Video Streams

Video applications generally fall into two types—bidirectional and unidirectional. Videoconferencing between remote sites is an example of a point-to-point video application. Traffic flow is bidirectional in videoconferencing. The flow of a video stream from one source to many users on the network is an example of unidirectional flow.

Multicasting can help reduce the total amount of bandwidth used on the network (see Figure 311). In Figure 3-11, traffic flows through the network, and the video stream is sent to only those networks with registered clients. Note that the video stream is sent once from the server; there are no duplicate unicasts being sent. The video stream is sent to a multicast address.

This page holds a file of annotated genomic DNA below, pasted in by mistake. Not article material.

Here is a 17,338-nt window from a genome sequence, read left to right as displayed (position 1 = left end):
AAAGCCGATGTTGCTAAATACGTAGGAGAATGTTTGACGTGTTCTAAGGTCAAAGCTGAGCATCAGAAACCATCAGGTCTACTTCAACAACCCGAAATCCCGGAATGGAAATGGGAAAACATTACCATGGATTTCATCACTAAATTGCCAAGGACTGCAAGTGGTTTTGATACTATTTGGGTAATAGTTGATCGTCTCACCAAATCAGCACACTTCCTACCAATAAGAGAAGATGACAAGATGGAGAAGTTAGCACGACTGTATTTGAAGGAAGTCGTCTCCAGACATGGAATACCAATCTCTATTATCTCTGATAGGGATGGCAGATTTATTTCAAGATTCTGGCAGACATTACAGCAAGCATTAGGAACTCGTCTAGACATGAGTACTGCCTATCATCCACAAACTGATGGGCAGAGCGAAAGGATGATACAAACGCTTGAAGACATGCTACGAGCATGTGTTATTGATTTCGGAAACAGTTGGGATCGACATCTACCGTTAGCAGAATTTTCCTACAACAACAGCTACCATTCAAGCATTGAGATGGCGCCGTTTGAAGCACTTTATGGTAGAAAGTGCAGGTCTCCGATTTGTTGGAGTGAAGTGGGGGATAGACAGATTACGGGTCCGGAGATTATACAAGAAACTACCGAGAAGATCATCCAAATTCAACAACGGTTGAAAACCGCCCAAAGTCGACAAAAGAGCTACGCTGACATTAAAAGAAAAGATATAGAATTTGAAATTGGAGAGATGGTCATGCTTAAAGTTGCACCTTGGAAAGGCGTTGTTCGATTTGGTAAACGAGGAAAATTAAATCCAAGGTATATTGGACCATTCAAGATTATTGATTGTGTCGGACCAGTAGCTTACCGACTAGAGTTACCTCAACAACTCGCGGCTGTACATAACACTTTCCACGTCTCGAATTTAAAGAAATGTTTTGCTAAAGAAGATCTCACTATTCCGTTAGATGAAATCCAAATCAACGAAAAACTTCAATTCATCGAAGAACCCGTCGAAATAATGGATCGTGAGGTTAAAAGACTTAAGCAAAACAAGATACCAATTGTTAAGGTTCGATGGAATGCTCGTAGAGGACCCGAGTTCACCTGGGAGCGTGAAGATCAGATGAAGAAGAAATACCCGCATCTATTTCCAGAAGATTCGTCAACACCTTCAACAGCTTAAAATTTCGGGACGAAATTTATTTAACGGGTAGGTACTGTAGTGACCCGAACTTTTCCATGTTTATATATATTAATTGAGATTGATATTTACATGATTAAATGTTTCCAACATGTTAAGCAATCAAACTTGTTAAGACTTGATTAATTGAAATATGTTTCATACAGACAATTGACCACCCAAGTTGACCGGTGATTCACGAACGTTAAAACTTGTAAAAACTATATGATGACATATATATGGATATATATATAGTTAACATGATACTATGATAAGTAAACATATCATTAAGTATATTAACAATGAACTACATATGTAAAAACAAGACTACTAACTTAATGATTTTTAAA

Figure 3-11 Video Stream Traffic Flow Using Multicast Routing

Figure 3-11 Video Stream Traffic Flow Using Multicast Routing

In multicast environments, a multicast server registers with its local router as a multicast group number. Clients register with the local router, requesting a multicast group. Using a multicast routing protocol, the routers determine the paths to forward the video stream through the network to only those segments that have a client that requested the multicast group. Client and server registration is done using the Internet Group Management Protocol (IGMP). More information on IGMP can be found in RFC 1112. The most current multicast routing protocol is Protocol Independent Multicast (PIM). For more information on PIM go to http://

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